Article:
Friday, January 25, 2019

Lentil-Potato Patties

Whenever I prepare a recipe using lentils, I think of Lent. No, it isn’t the Lenten season yet, but it will be here before you know it.

The Armenian Kitchen’s lentil recipe repertoire is becoming rather extensive – and- we have one more to add … Lentil-Potato Patties from Christine Datian. It’s easy, tasty, and can be made into a truly Lenten dish with a few changes which I  mention below.
NOTE: To easily access our lentil recipes, simply type 'lentil' in the search bar. 
Lentil-Potato Patties from Christine Datian

Lentil-Potato Patties from Christine Datian
Serves 4-6

2 cups cooked red lentils, well drained
2 cups leftover chilled mashed potatoes
1 medium onion, grated
1 cooked carrot, chilled and mashed
2 tablespoons unsalted melted butter
**2 eggs, lightly beaten
1/2 cup plain bread crumbs (or a little more)
1/4 cup finely chopped parsley
1 tablespoon lemon juice
Salt, pepper, cumin, paprika, cayenne pepper
1/4 cup chopped walnuts or pecans (optional)

Flour, plain bread crumbs or cornmeal for rolling

**Butter or cooking oil for frying

**Sour cream, yogurt, labneh

Garnishes: Chopped parsley, za’atar, lemon zest, sesame seeds

In a small pan, cook onions in butter or oil for a few minutes to soften; do not brown.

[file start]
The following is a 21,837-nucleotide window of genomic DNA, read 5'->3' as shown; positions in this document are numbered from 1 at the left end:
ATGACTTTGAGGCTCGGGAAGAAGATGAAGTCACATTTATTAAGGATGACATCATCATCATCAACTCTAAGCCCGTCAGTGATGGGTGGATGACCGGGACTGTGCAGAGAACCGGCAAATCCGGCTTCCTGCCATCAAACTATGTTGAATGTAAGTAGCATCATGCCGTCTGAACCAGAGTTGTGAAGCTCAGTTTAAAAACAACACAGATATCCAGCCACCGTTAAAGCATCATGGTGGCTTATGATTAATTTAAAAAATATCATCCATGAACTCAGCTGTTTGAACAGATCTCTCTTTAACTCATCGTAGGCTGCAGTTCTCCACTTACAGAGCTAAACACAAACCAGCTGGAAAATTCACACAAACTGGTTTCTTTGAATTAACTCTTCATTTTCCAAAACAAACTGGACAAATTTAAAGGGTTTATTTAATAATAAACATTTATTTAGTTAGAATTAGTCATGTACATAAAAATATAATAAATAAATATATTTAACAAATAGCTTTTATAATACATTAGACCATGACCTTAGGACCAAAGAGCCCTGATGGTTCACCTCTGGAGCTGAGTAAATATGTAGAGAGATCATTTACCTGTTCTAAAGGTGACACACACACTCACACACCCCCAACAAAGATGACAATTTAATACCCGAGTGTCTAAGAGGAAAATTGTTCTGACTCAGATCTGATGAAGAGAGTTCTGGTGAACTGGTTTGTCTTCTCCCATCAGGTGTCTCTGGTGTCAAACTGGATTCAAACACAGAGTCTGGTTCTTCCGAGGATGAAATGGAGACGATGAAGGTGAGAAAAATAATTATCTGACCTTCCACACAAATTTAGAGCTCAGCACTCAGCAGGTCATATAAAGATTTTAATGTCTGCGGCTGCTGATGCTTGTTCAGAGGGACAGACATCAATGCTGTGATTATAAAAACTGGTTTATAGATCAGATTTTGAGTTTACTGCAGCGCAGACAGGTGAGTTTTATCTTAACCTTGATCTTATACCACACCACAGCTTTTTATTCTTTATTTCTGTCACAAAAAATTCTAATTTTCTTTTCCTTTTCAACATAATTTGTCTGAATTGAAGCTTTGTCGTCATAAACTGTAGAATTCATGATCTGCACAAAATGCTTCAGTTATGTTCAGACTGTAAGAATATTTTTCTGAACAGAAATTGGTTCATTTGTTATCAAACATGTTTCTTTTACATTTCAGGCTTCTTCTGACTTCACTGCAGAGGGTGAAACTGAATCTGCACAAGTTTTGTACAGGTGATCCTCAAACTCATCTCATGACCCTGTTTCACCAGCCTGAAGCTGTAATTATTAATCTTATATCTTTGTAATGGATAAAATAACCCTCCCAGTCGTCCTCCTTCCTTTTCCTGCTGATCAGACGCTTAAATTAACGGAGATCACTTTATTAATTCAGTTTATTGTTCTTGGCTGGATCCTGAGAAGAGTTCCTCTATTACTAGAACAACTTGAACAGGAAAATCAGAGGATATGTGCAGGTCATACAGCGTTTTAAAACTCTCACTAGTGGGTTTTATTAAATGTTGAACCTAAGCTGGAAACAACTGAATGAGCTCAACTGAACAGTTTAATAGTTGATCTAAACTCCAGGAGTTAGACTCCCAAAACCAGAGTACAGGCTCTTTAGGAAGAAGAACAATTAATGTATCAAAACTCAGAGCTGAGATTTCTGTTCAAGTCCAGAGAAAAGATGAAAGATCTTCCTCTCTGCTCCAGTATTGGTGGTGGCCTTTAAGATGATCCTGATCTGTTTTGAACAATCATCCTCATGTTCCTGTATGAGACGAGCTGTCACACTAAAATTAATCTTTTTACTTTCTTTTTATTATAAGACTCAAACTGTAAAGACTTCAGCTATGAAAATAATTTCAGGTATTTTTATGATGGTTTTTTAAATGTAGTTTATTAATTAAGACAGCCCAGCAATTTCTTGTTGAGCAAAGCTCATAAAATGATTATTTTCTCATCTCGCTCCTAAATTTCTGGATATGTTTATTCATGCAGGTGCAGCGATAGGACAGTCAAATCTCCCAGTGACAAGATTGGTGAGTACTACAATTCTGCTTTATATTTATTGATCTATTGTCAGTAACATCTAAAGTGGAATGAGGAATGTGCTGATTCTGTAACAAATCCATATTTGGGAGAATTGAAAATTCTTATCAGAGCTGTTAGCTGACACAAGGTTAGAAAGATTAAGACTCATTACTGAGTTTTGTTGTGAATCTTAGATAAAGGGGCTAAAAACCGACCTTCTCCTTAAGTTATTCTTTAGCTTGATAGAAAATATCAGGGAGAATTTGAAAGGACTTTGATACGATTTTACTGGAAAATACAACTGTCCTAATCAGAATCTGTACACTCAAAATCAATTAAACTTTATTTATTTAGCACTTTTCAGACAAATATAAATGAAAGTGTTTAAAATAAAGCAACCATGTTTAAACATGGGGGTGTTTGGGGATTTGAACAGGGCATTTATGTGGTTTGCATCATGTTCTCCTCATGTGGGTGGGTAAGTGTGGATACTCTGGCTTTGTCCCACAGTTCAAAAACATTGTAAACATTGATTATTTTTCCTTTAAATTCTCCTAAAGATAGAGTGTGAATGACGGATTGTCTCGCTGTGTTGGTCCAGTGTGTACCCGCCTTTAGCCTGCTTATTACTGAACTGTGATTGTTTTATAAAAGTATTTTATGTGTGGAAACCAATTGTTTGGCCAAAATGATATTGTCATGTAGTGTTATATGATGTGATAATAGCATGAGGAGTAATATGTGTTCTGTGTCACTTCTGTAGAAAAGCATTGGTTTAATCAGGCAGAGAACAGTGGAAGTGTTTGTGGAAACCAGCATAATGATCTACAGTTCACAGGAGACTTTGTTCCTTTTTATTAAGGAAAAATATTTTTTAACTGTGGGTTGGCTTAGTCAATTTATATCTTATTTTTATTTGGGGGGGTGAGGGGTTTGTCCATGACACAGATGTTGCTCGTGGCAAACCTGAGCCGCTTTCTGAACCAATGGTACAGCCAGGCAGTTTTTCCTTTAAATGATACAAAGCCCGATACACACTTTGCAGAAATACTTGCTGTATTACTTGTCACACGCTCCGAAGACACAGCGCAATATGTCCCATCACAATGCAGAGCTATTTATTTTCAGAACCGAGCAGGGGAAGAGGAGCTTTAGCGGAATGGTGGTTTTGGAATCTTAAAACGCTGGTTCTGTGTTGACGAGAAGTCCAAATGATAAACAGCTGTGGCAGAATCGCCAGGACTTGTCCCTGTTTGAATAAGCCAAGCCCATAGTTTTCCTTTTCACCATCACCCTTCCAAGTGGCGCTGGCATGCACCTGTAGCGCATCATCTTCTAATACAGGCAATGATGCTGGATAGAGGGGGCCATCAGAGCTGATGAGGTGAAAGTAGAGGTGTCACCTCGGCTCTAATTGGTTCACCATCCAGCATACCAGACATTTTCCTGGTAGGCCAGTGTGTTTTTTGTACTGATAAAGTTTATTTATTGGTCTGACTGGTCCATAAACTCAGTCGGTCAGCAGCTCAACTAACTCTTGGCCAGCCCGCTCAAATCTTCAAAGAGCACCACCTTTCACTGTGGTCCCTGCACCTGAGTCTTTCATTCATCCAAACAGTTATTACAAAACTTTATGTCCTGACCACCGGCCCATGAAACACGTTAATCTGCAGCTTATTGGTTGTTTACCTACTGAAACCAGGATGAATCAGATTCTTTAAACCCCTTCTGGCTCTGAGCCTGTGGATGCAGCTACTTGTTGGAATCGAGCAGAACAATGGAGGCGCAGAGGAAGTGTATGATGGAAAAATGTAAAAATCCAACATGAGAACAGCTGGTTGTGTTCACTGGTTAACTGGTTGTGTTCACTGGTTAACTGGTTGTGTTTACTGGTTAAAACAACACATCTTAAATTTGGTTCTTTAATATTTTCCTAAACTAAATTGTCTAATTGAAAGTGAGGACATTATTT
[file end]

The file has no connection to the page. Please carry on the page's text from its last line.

In a large bowl, combine and mash together the lentils and potatoes until smooth; add onions, carrots, butter, eggs, bread crumbs, parsley, lemon juice, spices, and nuts, if desired, and mix thoroughly.

Form mixture into patties, roll in flour, bread crumbs or cornmeal, and chill for 30 minutes until firm.  Fry patties in butter or oil until lightly browned on both sides.  Drain on paper towels.

NOTE: To bake instead of fry patties, roll in flour, bread crumbs or corn meal.  Place patties on a baking sheet coated with cooking spray. Bake at 425° for 12 minutes. Carefully turn patties over and bake for an additional 12 minutes or until golden.

** Serve with sour cream, yogurt or labneh.

Garnish with a sprinkle parsley, za’atar, lemon zest, or sesame seeds, and a drizzle of olive oil.

***** Recipe changes for Lent *****

A strict Lenten diet would prohibit meat, fish, poultry, eggs, dairy products (milk, cheese, yogurt, cream, yogurt, butter).

Here are the changes you would need to make to the above recipe to make it Lent-friendly: